GANGNEUNG, South Korea (AP) — Pavel Francouz never played in the NHL, let alone won six Vezina Trophies.
Yet Francouz is following in the Olympic footsteps of legendary countryman Dominik Hasek.
Twenty years after the "Dominator" stopped all five shooters to eliminate Canada on the way to the Czech Republic winning gold in Nagano, the little-known goaltender teammates call "Francik" stopped all five to beat the United States and put his country into the semifinals for the first time since 2006. As a Czech reporter said, Francouz hasn't earned "Dominator" status — yet.
He's well on his way. Asked if Francouz is the new Hasek, shootout scorer Petr Koukal smiled and said yes.
"He just saved with right hand," he said. "I thinking it's all teams, to win the tournament without a good goalkeeper, it's really hard and I hope it's continue for him."
Francouz has his glove on his right hand, which is uncommon among goaltenders. The left-handed-catching Hasek said this team reminds him of his group that won gold in Nagano, and of course he was watching when Francouz stopped all five U.S. shooters but never had a flashback to 1998.
"Not at all. I was so focused on this shootout," Hasek said by phone. "You are looking at what's going on TV. I didn't even think about what happened 20 years ago at the time."
Francouz did to Chris Bourque, Ryan Donato, Marc Arcobello, Troy Terry and Bobby Butler what the Hockey Hall of Famer did to Theo Fleury, Ray Bourque, Joe Nieuwendyk, Eric Lindros and Brendan Shanahan that is still remembered as the shootout Canada coach Marc Crawford didn't use Wayne Gretzky.
Yes, Chris Bourque was eliminated in a shootout at the Olympics by a Czech goaltender just like his father was in 1998.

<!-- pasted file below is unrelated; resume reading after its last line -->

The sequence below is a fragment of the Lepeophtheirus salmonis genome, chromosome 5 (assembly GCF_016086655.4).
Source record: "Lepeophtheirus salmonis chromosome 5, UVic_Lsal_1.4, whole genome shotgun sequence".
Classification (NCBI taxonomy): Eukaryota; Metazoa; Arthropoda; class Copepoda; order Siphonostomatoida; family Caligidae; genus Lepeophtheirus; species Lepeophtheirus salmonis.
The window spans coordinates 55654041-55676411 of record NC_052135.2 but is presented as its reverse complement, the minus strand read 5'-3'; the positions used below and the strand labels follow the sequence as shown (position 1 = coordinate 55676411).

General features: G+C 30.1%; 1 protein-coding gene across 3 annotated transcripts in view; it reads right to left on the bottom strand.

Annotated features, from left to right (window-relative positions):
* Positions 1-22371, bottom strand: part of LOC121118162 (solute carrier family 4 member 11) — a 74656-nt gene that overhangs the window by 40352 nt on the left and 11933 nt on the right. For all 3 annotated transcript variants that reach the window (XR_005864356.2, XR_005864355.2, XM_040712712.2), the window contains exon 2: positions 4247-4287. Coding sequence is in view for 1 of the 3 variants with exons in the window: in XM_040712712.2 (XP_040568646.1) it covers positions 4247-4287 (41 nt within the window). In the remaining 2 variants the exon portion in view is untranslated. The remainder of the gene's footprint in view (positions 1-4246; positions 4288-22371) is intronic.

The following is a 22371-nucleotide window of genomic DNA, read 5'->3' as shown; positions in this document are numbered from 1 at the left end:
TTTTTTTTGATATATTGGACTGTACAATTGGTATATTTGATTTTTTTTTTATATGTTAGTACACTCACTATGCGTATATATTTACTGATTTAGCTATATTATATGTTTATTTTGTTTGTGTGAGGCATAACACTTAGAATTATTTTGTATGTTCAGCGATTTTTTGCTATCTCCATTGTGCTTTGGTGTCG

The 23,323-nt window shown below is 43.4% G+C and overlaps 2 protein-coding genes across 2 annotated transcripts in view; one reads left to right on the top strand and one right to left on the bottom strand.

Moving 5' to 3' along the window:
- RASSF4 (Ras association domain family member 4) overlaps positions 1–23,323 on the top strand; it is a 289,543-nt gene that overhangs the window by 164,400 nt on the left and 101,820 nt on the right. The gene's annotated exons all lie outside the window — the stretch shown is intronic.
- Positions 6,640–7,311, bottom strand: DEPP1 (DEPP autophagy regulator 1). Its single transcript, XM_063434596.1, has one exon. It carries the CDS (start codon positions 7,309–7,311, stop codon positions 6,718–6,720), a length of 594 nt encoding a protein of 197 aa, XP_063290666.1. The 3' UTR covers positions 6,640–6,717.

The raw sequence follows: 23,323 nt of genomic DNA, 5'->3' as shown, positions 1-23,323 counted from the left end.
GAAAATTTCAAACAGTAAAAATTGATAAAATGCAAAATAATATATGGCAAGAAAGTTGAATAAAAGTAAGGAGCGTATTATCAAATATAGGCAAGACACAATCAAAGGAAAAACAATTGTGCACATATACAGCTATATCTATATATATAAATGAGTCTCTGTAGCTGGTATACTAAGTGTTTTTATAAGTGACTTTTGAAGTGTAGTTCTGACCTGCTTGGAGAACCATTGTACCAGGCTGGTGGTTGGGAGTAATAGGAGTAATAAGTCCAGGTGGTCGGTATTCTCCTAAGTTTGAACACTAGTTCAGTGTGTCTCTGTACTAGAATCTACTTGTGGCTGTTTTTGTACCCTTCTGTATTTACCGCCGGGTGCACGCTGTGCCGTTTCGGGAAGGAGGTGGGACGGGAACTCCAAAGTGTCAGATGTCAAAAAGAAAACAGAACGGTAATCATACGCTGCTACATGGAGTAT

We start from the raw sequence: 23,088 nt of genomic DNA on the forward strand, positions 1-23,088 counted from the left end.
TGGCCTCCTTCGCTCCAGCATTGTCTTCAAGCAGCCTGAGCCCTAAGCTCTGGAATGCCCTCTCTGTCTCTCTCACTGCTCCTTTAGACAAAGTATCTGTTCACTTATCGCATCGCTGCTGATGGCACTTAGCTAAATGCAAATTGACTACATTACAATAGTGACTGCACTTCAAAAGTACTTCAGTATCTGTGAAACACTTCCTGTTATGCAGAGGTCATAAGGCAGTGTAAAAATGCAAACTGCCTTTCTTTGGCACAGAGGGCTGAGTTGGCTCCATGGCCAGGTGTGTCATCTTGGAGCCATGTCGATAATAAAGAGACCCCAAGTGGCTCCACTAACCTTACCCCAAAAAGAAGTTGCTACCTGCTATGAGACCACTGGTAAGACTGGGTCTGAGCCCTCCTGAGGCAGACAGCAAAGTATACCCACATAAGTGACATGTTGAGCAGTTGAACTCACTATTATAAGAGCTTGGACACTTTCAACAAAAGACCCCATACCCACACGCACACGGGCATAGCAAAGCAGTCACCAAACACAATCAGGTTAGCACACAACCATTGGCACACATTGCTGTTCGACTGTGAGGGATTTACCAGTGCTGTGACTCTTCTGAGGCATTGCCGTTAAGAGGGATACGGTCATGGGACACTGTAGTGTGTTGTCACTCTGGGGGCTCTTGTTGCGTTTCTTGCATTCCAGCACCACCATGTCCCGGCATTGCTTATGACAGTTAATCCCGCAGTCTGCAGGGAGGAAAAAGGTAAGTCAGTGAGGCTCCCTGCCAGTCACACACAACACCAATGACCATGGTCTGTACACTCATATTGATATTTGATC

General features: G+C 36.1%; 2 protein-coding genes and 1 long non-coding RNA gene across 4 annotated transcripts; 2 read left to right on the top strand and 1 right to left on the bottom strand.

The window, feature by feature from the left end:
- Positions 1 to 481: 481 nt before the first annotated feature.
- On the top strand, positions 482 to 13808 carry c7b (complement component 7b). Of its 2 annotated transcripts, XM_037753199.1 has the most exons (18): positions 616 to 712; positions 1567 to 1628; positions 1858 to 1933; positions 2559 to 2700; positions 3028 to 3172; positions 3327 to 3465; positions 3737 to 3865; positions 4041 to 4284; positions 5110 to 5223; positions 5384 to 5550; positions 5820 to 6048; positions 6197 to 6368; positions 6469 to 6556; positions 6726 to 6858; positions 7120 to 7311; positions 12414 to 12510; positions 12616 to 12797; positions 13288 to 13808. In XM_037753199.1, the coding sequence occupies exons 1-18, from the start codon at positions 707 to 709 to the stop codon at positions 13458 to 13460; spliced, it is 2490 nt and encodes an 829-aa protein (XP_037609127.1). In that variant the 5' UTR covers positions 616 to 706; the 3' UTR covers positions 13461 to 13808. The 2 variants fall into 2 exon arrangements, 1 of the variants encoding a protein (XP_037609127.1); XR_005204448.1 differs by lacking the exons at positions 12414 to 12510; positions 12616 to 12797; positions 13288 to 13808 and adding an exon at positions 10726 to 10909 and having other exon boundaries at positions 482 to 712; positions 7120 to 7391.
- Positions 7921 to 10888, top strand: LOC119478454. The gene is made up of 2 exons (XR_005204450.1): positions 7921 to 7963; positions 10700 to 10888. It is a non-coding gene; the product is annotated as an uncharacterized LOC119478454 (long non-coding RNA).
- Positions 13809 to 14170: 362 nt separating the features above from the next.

Ray Bourque, who's in the Hall of Fame with Hasek, was in the stands for this one, and said he passed on to Chris a message he got from a friend who trained him and was his high-school gym teacher before going to Nagano. He also told Chris — who was 12 at the time — how disappointing it was to go to the Olympics and come back empty-handed.
Francouz, a 27-year-old who has a 1.83 goals-against average and .945 save percentage for Traktor Chelyabinsk in the Kontinental Hockey League didn't have to be as acrobatic as Hasek was throughout his career, even saying he felt like he was lucky at times in the shootout win.
Hasek pointed out that the 27-year-old has now won two shootouts at these Olympics, stopping nine of 10 shots in beating Canada and the U.S. Like Hasek against Canada in Nagano, Francouz saved his best performance for an elimination game.
"He was good," Hasek said. "Sometimes he made great saves, sometimes the American player, he didn't have enough time to put it up above his pad. Maybe once or twice he wasn't in the best position, however they were not skilled enough to put it over his pad. So he made the right decision, Pavel, and he made the saves."
Hasek said the victory is the biggest story back home and the whole nation will watch when the Czech Republic faces the Russians in the semifinals on Friday. Francouz thinks he and his teammates are ready.
"It was our dream before the tournament to go that far, but I really hope it's not the end," Francouz said. "We can go farther if we keep playing like this. We're playing really good as a team. We're blocking shots. The guys are helping me, too. We didn't play any easy game in the tournament, so I think it's making us more and more strong."
The Czechs played a strong game against the U.S. but is still alive at the Olympics because of Francouz, who has stopped 88 of 94 shots beyond his shootout heroics. Those were impressive, too.
"He's playing awesome and this was just a cherry on the top," captain and 2006 bronze medalist Martin Erat said. "We got still two games to go, but we know we have him and that's the most important."
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